Tagged: mice

A gene drive in mice – but only for females - Code for life

Grant Jacobs Jan 24, 2019

What if you could change a gene in a population by introducing laboratory-prepared animals then just letting nature take it’s course? A gene drive is the informal name given to a process where a genetic variation is set up so that it will be inherited more often in the offspring than it would by chance.[1] In a gene drive each generation … Read More

How rejuvenation of stem cells could lead to healthier aging - Guest Work

Guest Author Jan 25, 2018

Elisa Lazzari, Cornell University Elisa Lazzari, Postdoctoral Associate in Biomedical Sciences, Cornell University “Rampant” and “elderly” are words rarely used in the same sentence, unless we are talking of the percentage of people over 65 years old worldwide. Life expectancy has considerably increased, but it is still unknown how many of those years are going … Read More

Gene drives could wipe out island pest populations – study - News

John Kerr Aug 10, 2017

An entire island population of invasive mice could be eradicated by the single release of 100 engineered mice carrying ‘gene drives’ which spread infertility throughout a population. The finding comes from a new study which used computer simulations to investigate how gene drives – essentially sets of ‘selfish genes’ which are more likely to pass on to the next … Read More

How does the hypothalamus control ageing? - Guest Work

Guest Author Jul 28, 2017

Richard Faragher, University of Brighton If you are reading this and you don’t smoke, then your major risk factor for dying is probably your age. That’s because we have nearly eliminated mortality in early life, thanks to advances in science and engineering. But despite this progress, we still haven’t worked out how to eliminate the damaging effects … Read More

Mice lacking a sense of smell stay thin - News

Jean Balchin Jul 06, 2017

Mice that have been engineered to lack a sense of smell lose weight on a high-fat diet, according to a report in today’s issue of Cell Metabolism. The mice ate just as much as counterparts with unaltered senses, yet lost an average of about 16 percent of their body weight. This weight loss was almost entirely from … Read More

Are 300 animals a day really tortured for scientific research in New Zealand? Part II - Infectious Thoughts

Siouxsie Wiles Feb 29, 2016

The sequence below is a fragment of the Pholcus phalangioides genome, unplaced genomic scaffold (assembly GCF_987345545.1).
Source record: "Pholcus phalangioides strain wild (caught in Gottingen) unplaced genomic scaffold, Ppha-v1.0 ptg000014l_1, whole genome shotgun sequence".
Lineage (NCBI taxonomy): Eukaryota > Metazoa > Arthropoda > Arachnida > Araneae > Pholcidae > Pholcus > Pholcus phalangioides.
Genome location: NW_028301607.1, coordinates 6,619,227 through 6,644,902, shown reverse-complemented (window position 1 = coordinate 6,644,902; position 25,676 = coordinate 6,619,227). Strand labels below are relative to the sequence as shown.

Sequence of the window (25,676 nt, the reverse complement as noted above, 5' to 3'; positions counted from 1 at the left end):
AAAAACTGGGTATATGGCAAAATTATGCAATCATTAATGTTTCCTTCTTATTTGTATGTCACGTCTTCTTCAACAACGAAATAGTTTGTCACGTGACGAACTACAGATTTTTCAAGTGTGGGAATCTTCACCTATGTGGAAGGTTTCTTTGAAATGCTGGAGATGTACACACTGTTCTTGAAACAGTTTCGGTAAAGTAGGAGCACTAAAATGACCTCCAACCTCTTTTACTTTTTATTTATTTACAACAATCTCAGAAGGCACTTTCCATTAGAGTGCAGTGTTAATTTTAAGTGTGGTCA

In the spirit of openness and transparency, I want to share what 42 animals that were involved in my 2014 research efforts experienced. I recently blogged about Paul Henry’s interview with NZ Anti-Vivisection Society (NZAVS) executive director Stephen Mason, in which Paul Henry repeatedly referred to the 300 animals a day tortured to death in the name of … Read More

Setting sail for the Subantarctics - Field Work

Sarah-Jane O'Connor Feb 22, 2016

Update: The HMNZS Canterbury is being deployed to the Pacific to help Fiji in the recovery from Cyclone Winston. At this stage, Operation Endurance is suspended. Feb 24, 2016. It’s not every day you get a phone call asking if you’d like to jump on a boat for a few weeks and travel to a part of New … Read More

Monday Micro – artificial sweeteners & a dose of bad science - Infectious Thoughts

Siouxsie Wiles Sep 22, 2014

“Sugarcubes” by Pallbo – Own work. Licensed under Public domain via Wikimedia Commons. There has been quite a bit of coverage of a recent Nature paper reporting a link between artificial sweeteners and high blood glucose levels (1) – an important finding if true, as high blood glucose levels are … Read More

Male researchers scare the sh*t out of laboratory mice! - Infectious Thoughts

Siouxsie Wiles Apr 30, 2014

According to this press release, researchers at McGill University in Montreal have discovered that the presence of a male researcher (or even his worn t-shirt) stresses laboratory mice and rats, the equivalent to making them swim for 3 minutes or restraining them in a tube for 15 minutes. The research has just been published in the … Read More

Could dad’s-to-be drinking cause foetal abnormalities? - Infectious Thoughts

Siouxsie Wiles Feb 19, 2014

“Until now fathers’ lifestyle choices have not seen any repercussion on their unborn children. This ground-breaking research provides the first definitive evidence that fathers’ drinking habits pre-conception can cause significant fetal abnormalities.” That was from a press release for a paper in a little known journal called Animals, Cells and Systems. The foetal abnormalities they are referring to are … Read More

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